India-Born Immigrants Among Hundreds in Windrush Scandal Granted Right to Live in UK
Over 2,000 people, including Indians, have been given documents confirming their status in the United Kingdom, Home Secretary Sajid Javid said.
Over 2,000 people, including Indians, have been given documents confirming their residency status in the United Kingdom, Home Secretary Sajid Javid revealed on July 11. Almost 600 people have been granted British citizenship under a scheme that was established following the Windrush generation scandal, the Times reported.
Among the people who were issued documentation by the Home Office, confirming their right to stay in the United Kingdom, are 93 persons born in India, the Guardian reported. As many as 2,125 people who contacted the Windrush hotline were given the confirmation, of which 1,014 were born in Jamaica, 207 in Barbados, 88 in Grenada, and 85 in Trinidad and Tobago, while 638 people were from other countries, the report added.
In a letter to the home affairs select committee, Javid said that 584 people were granted citizenship in June through the Windrush scheme, which came into effect in May.
The UK government has also halted many hostile policies so that more people who have lived in the country for over 30 years are not “erroneously impacted by compliant environment measures,” Javid said, according to the publication. Among the measures taken is a pause on the “pro-active data sharing” between different government departments in a bid to prevent the Windrush generation from getting wrongly caught in steps being taken to curb illegal immigration.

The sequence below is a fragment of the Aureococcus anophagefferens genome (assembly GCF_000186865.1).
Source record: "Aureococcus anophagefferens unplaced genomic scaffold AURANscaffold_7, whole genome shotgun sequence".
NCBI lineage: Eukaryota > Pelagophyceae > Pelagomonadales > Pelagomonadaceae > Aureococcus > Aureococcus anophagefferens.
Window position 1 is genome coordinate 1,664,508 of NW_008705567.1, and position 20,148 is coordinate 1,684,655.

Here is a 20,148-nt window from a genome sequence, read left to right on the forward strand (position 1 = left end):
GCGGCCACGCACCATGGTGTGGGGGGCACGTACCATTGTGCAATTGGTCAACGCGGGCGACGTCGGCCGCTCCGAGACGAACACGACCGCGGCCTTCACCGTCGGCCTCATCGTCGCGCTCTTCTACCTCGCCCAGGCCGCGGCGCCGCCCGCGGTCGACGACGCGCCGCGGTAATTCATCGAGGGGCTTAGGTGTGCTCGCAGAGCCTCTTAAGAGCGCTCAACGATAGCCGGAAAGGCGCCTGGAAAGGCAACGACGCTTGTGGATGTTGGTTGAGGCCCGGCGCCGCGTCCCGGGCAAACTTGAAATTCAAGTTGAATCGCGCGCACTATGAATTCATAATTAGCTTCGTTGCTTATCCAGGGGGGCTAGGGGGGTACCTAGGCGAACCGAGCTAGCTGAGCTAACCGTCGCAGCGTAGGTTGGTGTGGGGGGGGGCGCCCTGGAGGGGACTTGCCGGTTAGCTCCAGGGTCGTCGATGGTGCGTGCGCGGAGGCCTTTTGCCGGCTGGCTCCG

The Windrush generation comprises people from the Commonwealth countries, mainly the Caribbean, who came to the United Kingdom between 1948 and 1973. The first group of immigrants came aboard the ship MV Empire Windrush, which arrived at Tilbury Docks, Essex, on June 22, 1948, bringing workers from Jamaica, Trinidad and Tobago and other islands, to meet the post-war labor shortage in the United Kingdom. Since thousands of them reached the country as children travelling on parents’ passports, they did not have travel documents.
The Home Office did not keep a record of the members of the Windrush generation who were granted leave to remain nor did it issue any documents to confirm their status in the country. It also destroyed their landing cards in 2010.
Many of these immigrants started facing deportation after the government tightened immigration policies. The ensuing controversy led to the resignation of Home Secretary Amber Rudd, and Prime Minister Theresa May’s apology in April this year. Those who came to the country legally after the World War-II could stay indefinitely, May said at the time.
“We have made absolutely clear that the Windrush generation have a right to be here, they are British, they are part of us — the problem at the time was they were not documented with that right, and we are putting that right,” May was quoted as saying in a previous report by the Sun.
The citizenship scheme was extended to anyone from a Commonwealth nation who settled in the United Kingdom between 1948 and 1973 .
The Home Office had earlier suspended immigration checks on thousands of bank accounts in the wake of the Windrush controversy.